Next to Jerusalem’s Machane Yehuda market, hundreds of chickens await their role in a ritual that is as passionately opposed as it is embraced on the eve of the Yom Kippur Day of Atonement.
A chicken waits its turn.
Kapparot, which is from the same Hebrew root as Yom Kippur and literally means ‘atonements,’ is a custom which aims to awaken the drive toward repentance while engaging in charity on the eve of Judaism’s central day of prayer.
The practice of kapparot using live fowl entails the following: A male or female chicken is taken in hand, corresponding to the gender of the taker or family members on whose behalf they are performing the ritual. Psalm 107:17-20 and Job 33:23-24 are recited and the live bird is swung around the person’s head three times. While swinging, the person recites the following three times: “This be my substitute, my vicarious offering, my atonement. This cock (or hen) shall meet death, but I shall find a long and pleasant life of peace.”
“As the bird is slaughtered, the person thinks about how he himself deserves what is being done to the bird, and through this is inspired to repent, draw closer to the G-d, and remove the decree from upon his head,” explains Rabbi Eliezer Melamed of the Har Bracha Yeshiva.
Immediately following shekhita, kosher slaughter, the chickens are placed in cones to begin the process of draining the blood, which may not be consumed.
The chickens, or the money used to purchase them, are then donated to the poor, to provide them with food before and after the Yom Kippur fast.
The feathers are removed.
The practice was vehemently opposed by various rabbis throughout Jewish history. The Rashba (Solomon ben Aderet, 1235-1310) relates that he found the custom to resemble the forbidden rites of the Amorites, proscribed by the Torah. “I distanced myself from this custom greatly and instructed that it be nullified, and with grace from Heaven my words were heard and the practice no longer remains in our city,” he wrote.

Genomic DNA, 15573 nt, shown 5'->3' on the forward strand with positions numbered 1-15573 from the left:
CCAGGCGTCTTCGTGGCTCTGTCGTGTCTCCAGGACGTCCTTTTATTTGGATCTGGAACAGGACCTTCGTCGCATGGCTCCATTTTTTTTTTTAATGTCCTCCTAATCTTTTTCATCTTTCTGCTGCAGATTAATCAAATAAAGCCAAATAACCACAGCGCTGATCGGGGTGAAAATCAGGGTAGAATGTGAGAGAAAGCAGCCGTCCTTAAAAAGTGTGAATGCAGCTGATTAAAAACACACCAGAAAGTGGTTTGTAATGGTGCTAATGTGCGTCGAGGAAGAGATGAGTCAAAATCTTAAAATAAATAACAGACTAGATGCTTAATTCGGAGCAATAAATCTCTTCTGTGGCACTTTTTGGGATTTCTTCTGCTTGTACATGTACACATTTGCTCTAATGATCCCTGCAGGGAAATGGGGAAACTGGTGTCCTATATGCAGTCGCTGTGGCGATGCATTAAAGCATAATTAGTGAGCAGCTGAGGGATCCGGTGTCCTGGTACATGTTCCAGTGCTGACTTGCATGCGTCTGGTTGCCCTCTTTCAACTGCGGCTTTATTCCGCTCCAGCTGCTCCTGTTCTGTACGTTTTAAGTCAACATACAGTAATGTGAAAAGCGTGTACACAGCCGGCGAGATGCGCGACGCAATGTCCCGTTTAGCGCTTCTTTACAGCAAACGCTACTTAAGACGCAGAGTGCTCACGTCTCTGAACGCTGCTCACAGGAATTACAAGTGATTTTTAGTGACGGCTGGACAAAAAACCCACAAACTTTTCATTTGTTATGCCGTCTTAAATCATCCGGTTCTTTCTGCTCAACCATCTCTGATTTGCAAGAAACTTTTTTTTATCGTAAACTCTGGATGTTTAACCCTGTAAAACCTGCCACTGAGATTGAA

Rabbi Yosef Karo, in the Shulchan Aruch, his major work on Jewish law, wrote that the custom should not be performed and warned that it had parallels to polytheistic rites. Rabbi Moses Isserles, the Ramah, author of a major commentary on Karo’s work, disagrees, saying the practice is an ancient custom and should not be changed. Kabbalists such as Rabbi Yitzchak Luria of Tzfat were said to have embraced the custom and attached deep mystical significance to it. Other Kabbalists, such as the Ramban (Nachmanides), were opposed to the ritual as well.
Most of the critics, and many of the ritual’s supporters as well, worried that people would misunderstand the significance of the ritual, thinking it involved a transfer of a person's sins to a bird to then be eradicated. The Mishna Berura reminds those who perform it to remember that it is no substitute for true repentance.
Some Jews oppose the use of chickens on the grounds of the Biblical ban on tza'ar ba'alei chayim, causing pain to animals, but it is far from certain that the waved chickens are caused any more distress in the ritual than they would be prior to any slaughter.
Anti-kapparot demonstrators opposite the Jerusalem shuk. Sign reads "Kapparot with money and not with death." (Photo: Daniel Sieradski)
Those uneasy with the use of live fowl perform the ritual with money instead, giving the monetary equivalent of a slaughtered chicken (15 shekels, $3.50) to charity on behalf of every family member. Communities that historically did not have chickens would use geese, fish or plants – but not doves or any other animals that were offered in the Holy Temple, so as not to resemble Temple sacrifices.
Many opt to perform the custom using money instead of live fowl.
(Photos: Ezra HaLevi)